Planting Marigolds and garlic among your roses will discourage thrips. You can also use chemical insecticides, but remember that chemical insecticides will also kill the beneficial insects in your garden. An effective way to control thrips is to import predator insects that prey on the thrips. The Pink Spotted Ladybeetles and Green Lacewings are two predator insects that are very effective against thrips and can be purchased a many local garden centers and on many Internet gardening sites.

The Ladybeetles will also stay around to devour the aphids that may infest your roses a few weeks later in the season. Aphids will collect around newly formed flower buds and chew through the bud, partially and sometimes completely consuming the bud. Although aphids are very tiny, they collect en mass and you will be able to see the tiny clusters of insects on the buds and stems. Ladybugs love aphids and are your best defense against these destructive insects. If your garden is a little short on Ladybugs, you can purchase a supply of them at your local garden center or many Internet gardening sites.

If you prefer not to use predator insects to combat aphids and thrips, there are several insecticides on the market that are specially formulated for rose bushes and the pests that infect them. Read and follow the label instructions carefully and limit the use of these chemicals as much as possible.

Cutting Flowers from Your Rose Bushes

After taking such care in planting and maintaining your roses, you will surely have an abundance of beautiful blooms to cut and bring into your home with plenty left over to leave on the bush and grace your garden. By cutting and dead-heading your roses correctly you will encourage repeat blooming and help keep your rose bushes healthy.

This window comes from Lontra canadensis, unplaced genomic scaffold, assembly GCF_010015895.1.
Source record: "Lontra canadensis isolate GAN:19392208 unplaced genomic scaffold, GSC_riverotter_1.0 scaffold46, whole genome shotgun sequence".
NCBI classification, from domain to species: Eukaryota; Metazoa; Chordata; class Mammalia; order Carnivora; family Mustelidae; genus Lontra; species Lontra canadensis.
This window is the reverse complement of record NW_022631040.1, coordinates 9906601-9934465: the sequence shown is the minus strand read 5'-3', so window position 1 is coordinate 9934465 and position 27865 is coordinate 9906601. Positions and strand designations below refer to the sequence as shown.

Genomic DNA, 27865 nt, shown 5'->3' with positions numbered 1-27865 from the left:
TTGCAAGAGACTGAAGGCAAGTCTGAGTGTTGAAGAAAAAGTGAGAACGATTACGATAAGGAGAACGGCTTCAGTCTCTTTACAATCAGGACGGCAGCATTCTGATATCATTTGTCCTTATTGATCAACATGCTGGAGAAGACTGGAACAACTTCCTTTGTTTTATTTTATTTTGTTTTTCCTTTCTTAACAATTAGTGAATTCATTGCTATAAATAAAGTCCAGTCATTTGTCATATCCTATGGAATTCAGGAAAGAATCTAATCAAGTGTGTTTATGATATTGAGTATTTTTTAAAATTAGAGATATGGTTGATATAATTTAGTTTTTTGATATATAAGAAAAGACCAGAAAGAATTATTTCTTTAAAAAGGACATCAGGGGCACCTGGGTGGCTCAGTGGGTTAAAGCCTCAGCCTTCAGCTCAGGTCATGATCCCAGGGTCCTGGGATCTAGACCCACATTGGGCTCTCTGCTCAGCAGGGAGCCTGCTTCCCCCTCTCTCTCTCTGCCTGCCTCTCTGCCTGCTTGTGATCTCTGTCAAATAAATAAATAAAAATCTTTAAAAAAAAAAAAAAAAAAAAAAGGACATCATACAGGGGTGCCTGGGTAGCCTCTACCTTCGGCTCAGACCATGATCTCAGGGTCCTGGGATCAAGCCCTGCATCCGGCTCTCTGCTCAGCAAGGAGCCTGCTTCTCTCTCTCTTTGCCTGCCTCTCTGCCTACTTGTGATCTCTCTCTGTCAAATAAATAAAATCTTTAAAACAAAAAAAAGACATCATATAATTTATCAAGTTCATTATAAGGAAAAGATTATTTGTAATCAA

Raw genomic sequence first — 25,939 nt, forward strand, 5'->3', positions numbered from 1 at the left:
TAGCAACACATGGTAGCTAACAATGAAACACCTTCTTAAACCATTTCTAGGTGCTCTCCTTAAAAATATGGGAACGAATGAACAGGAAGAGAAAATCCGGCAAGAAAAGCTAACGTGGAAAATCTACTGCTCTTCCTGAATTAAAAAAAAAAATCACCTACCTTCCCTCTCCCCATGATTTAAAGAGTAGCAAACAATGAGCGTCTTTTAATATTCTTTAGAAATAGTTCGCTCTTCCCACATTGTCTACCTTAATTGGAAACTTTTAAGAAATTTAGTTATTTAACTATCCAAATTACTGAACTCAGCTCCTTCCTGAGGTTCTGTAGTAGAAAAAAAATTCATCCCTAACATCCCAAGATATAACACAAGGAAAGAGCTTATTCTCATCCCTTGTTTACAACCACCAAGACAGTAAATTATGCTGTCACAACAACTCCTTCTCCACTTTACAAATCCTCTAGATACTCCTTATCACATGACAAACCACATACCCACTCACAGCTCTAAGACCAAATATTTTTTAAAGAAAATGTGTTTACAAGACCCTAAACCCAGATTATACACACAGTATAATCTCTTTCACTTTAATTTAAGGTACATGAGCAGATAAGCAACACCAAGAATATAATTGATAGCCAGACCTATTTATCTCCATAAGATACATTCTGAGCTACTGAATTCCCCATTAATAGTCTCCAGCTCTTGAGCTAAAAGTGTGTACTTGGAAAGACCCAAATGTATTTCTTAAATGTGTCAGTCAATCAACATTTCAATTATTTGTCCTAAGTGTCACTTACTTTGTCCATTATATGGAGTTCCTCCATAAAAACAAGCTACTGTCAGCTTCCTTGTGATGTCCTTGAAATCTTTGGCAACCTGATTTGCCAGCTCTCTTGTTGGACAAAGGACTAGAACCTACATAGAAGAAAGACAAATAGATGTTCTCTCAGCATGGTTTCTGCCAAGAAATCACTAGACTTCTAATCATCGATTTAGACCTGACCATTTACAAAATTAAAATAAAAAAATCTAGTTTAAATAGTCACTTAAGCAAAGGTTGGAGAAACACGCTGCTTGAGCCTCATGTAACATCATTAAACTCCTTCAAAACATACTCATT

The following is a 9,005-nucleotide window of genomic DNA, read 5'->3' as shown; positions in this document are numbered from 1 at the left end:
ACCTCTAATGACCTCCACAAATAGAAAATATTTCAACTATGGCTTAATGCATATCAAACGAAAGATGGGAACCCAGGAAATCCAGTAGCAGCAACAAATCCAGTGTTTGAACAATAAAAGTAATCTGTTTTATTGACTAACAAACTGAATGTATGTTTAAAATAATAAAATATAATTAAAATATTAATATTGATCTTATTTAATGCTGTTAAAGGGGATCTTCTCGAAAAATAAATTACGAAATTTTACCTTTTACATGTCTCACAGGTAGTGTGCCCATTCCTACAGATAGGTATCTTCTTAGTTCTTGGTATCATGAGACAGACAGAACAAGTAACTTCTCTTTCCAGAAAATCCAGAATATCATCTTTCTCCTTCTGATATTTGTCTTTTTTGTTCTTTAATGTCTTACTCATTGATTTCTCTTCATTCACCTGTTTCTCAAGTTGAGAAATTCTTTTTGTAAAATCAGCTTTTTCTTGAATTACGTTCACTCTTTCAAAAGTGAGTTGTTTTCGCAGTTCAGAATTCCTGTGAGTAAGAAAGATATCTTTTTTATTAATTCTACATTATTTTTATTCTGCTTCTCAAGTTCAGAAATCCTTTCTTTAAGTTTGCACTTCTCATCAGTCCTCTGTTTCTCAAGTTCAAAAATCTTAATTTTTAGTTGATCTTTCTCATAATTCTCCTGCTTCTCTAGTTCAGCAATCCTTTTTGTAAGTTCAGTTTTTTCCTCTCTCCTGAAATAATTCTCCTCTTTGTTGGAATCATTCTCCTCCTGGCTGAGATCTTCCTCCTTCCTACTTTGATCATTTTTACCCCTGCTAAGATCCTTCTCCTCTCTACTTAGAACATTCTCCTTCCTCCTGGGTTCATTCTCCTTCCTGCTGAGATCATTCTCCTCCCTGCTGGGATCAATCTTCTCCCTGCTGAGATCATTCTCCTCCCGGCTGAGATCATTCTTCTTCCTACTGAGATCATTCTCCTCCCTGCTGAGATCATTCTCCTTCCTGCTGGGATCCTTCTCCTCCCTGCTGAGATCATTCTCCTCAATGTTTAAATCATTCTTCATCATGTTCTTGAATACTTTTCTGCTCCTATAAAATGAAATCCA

On the stem of the rose that you wish to cut, find a leaf stem that has five leaflets. Cut the stem at an angle just above stem with the five leaflets. As a general rule, it is best to cut the flower right above the first leaf with five leaflets. Cutting far down on the stem in order to obtain a long stem can weaken your rose bush due to the loss of too many leaves. Especially during the first year after you plant your roses, take care not to cut too far down on the stem.

It is also best not to cut your roses during the heat of the day. Cutting roses in the early morning or evening will ensure that the stems and flowers are full of water, which means your cut flowers will last much longer.

A bypass pruner is the best tool for cutting and pruning your roses. The pruner should be kept as sharp as possible in order to give you a clean cut and to avoid tearing or crushing the woody stems of your roses. To keep that pruner clean and prevent spreading disease among your plants, dip your pruners into a light solution of bleach water after each cut.

Winterizing Your Roses

In areas where the winter temperatures regularly go below 25 degrees, it is necessary to winterize your roses by covering them with a thick protection of mulch. The worst winter damage to roses happens as a result of repeated freezing and warming. Therefore, it is best to apply the covering of mulch after the ground is already frozen.

Mound six to twelve inches of mulch around each rose plant, making sure that the entire base and bud of the plant is heavily mulched to prevent the plants from freezing and thawing repeatedly. If heavy winds are liable to disturb the mulch or in areas with extreme cold, build a little fence around each rose bush with chicken wire and fill the area inside the fence with one to two feet of straw, mulch or leaves.

Getting Your Roses Ready in The Spring

Just before your roses leaf out in the spring, prune your roses to prepare them for the coming season. Look for little nodules on the canes. These little nodules are where the leaves will sprout. Prune about one third of each cane, cutting on an angel right about a nodule. This is also the time to remove any dead branches. Cut as close to the base as possible when removing dead branches from your rose bushes.